Foreclosure. In the new homes market, it’s the "F" word. The number of foreclosure filings in the U.S. rose by 81 percent in 2008 and by a whopping 225 percent from 2006. The housing market is flooded with the tsunami of perceived bargains. The key word here is "perceived.” There are several reasons that the "buyer beware" rule should be in effect when considering a foreclosed property:
1. Poor maintenance. If the owner wasn’t paying the mortgage, what makes you think he/she was investing in even the most basic upkeep?
2. As is. The "As Is" caveat could be costly for the buyer. A new home and its contents have warranties that protect the buyer. When buying a foreclosure, you get exactly what you pay for.
3. The angry owner. In the wake of a foreclosure, many former owners feel victimized by their situation. There are countless tales of homes being stripped of appliances, lighting fixtures, and even plumbing, all of which are removed in haste, and with no concern for the incoming dweller.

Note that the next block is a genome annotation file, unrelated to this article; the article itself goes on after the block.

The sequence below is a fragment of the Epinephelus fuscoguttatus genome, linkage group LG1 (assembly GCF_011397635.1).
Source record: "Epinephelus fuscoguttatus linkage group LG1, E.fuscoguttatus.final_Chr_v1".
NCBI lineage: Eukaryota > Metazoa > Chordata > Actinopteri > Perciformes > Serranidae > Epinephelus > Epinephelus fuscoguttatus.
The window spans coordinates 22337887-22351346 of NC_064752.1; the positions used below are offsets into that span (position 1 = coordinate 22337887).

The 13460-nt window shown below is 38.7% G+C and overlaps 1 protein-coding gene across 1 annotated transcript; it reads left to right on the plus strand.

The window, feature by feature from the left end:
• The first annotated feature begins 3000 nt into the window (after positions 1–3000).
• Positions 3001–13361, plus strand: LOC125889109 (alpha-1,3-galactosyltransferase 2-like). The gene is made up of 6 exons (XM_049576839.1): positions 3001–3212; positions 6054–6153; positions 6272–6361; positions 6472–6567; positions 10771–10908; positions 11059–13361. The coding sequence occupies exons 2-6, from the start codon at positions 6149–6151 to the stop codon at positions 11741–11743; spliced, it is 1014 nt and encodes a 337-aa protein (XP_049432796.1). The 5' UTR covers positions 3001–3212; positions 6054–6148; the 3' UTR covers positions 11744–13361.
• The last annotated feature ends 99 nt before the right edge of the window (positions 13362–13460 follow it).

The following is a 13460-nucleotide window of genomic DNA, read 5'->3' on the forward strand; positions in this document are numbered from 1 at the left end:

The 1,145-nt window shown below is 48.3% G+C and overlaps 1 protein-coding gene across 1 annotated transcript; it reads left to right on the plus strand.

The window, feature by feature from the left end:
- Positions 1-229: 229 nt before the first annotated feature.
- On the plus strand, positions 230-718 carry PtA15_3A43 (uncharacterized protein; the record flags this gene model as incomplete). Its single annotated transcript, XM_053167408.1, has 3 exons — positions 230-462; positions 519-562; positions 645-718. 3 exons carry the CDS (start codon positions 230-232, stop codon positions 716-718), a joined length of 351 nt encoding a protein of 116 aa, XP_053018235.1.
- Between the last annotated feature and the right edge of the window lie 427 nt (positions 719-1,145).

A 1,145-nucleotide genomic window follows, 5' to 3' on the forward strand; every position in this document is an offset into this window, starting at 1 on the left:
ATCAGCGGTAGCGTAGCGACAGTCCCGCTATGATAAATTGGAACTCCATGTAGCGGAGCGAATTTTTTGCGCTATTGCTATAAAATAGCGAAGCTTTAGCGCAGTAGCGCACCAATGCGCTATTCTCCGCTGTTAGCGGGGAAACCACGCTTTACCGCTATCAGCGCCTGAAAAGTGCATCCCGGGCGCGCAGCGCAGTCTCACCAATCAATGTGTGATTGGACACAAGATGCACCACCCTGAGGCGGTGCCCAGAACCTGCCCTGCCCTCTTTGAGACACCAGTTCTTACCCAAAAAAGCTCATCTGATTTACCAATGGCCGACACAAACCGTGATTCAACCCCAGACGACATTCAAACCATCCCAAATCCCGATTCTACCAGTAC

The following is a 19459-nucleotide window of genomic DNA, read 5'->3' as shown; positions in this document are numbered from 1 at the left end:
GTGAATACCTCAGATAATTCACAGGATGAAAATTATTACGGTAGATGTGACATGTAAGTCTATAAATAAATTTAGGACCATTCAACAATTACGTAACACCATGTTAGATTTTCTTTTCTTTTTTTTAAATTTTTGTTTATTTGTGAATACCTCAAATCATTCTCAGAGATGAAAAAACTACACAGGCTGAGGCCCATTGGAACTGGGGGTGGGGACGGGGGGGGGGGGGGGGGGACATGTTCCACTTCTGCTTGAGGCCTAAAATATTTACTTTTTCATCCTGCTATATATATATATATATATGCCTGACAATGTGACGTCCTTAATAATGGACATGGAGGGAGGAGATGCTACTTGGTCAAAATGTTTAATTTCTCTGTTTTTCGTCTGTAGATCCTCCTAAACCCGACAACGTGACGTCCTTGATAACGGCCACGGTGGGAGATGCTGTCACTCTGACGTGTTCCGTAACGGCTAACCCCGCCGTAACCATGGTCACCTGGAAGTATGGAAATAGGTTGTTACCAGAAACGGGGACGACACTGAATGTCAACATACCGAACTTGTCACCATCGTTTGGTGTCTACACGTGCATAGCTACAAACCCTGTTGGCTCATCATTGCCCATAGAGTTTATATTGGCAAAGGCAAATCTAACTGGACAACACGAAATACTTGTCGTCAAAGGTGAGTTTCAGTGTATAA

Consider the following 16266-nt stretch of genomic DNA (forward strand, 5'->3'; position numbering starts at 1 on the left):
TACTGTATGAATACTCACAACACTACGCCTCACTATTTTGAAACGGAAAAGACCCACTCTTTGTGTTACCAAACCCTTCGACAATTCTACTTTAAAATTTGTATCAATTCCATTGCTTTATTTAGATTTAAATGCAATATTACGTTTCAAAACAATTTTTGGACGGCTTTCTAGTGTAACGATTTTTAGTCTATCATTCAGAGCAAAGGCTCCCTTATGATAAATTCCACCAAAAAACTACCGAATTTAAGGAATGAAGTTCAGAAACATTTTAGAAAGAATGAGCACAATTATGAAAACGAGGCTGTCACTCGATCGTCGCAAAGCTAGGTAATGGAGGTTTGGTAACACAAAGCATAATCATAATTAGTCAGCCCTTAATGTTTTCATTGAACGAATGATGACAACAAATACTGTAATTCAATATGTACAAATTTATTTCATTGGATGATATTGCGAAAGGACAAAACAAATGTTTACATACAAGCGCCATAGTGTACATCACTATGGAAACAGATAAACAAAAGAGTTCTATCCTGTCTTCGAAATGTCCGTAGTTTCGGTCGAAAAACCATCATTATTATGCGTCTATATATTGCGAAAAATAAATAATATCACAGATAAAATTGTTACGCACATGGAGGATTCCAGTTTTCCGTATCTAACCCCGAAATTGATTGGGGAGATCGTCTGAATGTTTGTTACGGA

4. Hidden cost-cutters. If the foreclosed property is a new home, the builder was likely cutting many corners to avoid mounting more debt. What’s hidden under the drywall? "New" doesn’t necessarily mean a home is in excellent condition; it could mean that no one has yet discovered the creeping shortcuts.
5. Wasted time. Purchasing a foreclosure requires a mountain of paperwork and it can take months before you discover whether the bank accepts the deal. And what happens if your offer fails to make the cut? You begin the lengthy process again.
When your prospective buyer tosses down the "F" word like a gauntlet, pick it up and present the reasons why the foreclosed property is a questionable investment, at best. Then bestow upon them the many reasons that the new home you’re selling will deliver long-term value, satisfaction, comfort, and peace of mind.